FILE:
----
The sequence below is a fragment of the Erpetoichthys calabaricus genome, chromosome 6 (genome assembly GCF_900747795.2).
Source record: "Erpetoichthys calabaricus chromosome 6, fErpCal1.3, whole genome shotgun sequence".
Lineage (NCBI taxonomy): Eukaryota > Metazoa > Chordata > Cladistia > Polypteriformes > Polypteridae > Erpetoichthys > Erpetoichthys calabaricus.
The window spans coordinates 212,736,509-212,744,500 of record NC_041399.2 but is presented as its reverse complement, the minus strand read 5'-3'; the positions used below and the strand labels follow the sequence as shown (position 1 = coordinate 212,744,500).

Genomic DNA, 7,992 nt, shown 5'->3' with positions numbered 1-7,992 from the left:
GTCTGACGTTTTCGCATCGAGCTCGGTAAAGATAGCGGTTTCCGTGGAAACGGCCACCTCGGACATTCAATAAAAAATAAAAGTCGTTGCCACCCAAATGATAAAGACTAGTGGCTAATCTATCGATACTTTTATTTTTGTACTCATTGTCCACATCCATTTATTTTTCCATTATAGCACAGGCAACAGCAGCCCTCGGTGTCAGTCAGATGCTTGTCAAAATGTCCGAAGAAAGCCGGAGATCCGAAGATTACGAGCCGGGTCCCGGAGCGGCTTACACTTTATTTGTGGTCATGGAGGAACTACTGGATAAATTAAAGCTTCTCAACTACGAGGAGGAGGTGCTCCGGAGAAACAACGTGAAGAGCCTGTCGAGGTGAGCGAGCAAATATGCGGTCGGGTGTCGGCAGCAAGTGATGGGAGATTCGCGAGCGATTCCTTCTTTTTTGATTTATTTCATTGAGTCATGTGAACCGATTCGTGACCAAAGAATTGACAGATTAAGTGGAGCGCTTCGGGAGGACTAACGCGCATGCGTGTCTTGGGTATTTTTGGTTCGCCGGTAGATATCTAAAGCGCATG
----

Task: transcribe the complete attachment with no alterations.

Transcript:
The sequence below is a fragment of the Erpetoichthys calabaricus genome, chromosome 6 (genome assembly GCF_900747795.2).
Source record: "Erpetoichthys calabaricus chromosome 6, fErpCal1.3, whole genome shotgun sequence".
Lineage (NCBI taxonomy): Eukaryota > Metazoa > Chordata > Cladistia > Polypteriformes > Polypteridae > Erpetoichthys > Erpetoichthys calabaricus.
The window spans coordinates 212,736,509-212,744,500 of record NC_041399.2 but is presented as its reverse complement, the minus strand read 5'-3'; the positions used below and the strand labels follow the sequence as shown (position 1 = coordinate 212,744,500).

Genomic DNA, 7,992 nt, shown 5'->3' with positions numbered 1-7,992 from the left:
GTCTGACGTTTTCGCATCGAGCTCGGTAAAGATAGCGGTTTCCGTGGAAACGGCCACCTCGGACATTCAATAAAAAATAAAAGTCGTTGCCACCCAAATGATAAAGACTAGTGGCTAATCTATCGATACTTTTATTTTTGTACTCATTGTCCACATCCATTTATTTTTCCATTATAGCACAGGCAACAGCAGCCCTCGGTGTCAGTCAGATGCTTGTCAAAATGTCCGAAGAAAGCCGGAGATCCGAAGATTACGAGCCGGGTCCCGGAGCGGCTTACACTTTATTTGTGGTCATGGAGGAACTACTGGATAAATTAAAGCTTCTCAACTACGAGGAGGAGGTGCTCCGGAGAAACAACGTGAAGAGCCTGTCGAGGTGAGCGAGCAAATATGCGGTCGGGTGTCGGCAGCAAGTGATGGGAGATTCGCGAGCGATTCCTTCTTTTTTGATTTATTTCATTGAGTCATGTGAACCGATTCGTGACCAAAGAATTGACAGATTAAGTGGAGCGCTTCGGGAGGACTAACGCGCATGCGTGTCTTGGGTATTTTTGGTTCGCCGGTAGATATCTAAAGCGCATG